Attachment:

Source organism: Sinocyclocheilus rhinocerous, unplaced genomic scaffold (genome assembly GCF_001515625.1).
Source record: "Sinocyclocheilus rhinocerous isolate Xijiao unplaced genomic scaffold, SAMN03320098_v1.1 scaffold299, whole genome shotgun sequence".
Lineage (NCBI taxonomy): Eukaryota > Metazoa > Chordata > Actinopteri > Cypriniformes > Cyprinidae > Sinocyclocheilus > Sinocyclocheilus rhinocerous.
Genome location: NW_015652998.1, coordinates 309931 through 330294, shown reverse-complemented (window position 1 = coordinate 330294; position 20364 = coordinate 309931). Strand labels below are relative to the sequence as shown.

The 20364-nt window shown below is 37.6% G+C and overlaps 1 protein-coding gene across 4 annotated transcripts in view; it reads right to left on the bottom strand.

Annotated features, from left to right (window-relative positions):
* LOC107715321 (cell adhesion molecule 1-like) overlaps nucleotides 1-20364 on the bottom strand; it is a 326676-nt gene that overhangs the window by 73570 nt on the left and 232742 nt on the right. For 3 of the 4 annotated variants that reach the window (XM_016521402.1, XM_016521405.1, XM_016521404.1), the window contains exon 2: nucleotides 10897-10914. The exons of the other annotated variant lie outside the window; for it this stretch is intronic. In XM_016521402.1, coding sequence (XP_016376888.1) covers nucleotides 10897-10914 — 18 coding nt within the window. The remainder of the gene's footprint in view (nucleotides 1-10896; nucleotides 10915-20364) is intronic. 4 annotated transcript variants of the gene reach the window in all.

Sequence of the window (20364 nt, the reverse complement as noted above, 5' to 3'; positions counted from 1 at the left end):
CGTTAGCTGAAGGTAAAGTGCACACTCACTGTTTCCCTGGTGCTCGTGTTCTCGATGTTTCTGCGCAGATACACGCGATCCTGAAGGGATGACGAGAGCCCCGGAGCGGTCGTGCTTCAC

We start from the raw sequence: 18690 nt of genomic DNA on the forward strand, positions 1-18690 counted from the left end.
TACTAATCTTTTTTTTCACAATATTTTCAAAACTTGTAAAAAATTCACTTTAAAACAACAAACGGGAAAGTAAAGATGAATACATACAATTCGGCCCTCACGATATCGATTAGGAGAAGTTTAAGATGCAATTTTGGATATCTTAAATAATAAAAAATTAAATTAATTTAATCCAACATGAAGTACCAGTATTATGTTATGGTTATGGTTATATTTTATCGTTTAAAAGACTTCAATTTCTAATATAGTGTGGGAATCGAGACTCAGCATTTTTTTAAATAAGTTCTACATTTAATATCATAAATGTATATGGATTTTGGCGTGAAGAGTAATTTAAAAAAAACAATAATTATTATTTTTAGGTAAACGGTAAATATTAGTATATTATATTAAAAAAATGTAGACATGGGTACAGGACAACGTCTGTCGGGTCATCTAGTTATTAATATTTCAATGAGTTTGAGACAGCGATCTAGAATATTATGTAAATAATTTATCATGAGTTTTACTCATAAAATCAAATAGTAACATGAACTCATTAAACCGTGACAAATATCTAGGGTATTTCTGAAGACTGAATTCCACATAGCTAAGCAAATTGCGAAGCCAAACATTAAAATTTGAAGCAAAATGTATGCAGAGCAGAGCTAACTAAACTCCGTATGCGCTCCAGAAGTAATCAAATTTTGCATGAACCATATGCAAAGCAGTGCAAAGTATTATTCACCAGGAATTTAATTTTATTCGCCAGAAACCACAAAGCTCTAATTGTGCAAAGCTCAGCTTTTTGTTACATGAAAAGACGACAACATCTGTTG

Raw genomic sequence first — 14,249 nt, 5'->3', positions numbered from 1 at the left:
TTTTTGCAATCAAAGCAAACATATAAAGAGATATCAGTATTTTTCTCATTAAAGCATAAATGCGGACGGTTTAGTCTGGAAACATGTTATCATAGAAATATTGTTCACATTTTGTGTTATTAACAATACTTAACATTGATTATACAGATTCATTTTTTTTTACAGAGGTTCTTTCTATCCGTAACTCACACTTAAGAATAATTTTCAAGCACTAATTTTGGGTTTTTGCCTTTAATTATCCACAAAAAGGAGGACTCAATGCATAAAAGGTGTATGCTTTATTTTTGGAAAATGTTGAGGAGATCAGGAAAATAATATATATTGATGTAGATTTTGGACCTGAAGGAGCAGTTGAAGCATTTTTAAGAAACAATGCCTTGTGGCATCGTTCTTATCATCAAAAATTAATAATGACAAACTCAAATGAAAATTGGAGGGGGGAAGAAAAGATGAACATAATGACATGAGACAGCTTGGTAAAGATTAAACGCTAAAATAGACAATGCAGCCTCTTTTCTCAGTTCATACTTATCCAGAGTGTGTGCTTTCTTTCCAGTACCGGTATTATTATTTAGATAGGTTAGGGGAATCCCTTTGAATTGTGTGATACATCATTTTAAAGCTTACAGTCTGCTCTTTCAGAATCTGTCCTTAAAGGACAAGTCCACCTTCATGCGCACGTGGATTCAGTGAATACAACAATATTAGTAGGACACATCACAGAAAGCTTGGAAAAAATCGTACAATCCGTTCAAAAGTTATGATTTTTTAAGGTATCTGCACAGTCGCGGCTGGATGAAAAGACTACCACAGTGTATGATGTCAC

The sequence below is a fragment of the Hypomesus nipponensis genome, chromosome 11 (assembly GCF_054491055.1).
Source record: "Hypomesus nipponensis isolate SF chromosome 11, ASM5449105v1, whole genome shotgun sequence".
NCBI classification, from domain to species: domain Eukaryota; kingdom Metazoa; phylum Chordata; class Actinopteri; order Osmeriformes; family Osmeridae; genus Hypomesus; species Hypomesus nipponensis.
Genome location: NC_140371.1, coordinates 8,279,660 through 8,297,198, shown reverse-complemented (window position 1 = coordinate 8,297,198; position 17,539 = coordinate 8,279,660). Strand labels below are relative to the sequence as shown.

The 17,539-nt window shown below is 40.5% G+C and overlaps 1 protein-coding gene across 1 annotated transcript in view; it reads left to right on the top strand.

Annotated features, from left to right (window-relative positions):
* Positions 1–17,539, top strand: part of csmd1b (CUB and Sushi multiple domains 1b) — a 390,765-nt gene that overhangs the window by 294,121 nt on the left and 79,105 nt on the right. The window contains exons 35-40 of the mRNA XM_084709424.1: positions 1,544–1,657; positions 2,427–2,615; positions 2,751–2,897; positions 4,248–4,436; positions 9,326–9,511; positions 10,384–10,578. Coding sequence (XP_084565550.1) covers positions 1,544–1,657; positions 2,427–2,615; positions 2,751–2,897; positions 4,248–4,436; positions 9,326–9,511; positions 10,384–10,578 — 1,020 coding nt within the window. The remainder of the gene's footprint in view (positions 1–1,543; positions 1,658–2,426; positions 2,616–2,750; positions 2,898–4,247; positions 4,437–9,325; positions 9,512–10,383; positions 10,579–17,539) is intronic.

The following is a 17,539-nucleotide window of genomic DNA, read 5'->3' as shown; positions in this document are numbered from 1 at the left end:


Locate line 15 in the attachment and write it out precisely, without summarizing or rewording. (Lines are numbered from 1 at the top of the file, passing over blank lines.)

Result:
Source record: "Hypomesus nipponensis isolate SF chromosome 11, ASM5449105v1, whole genome shotgun sequence".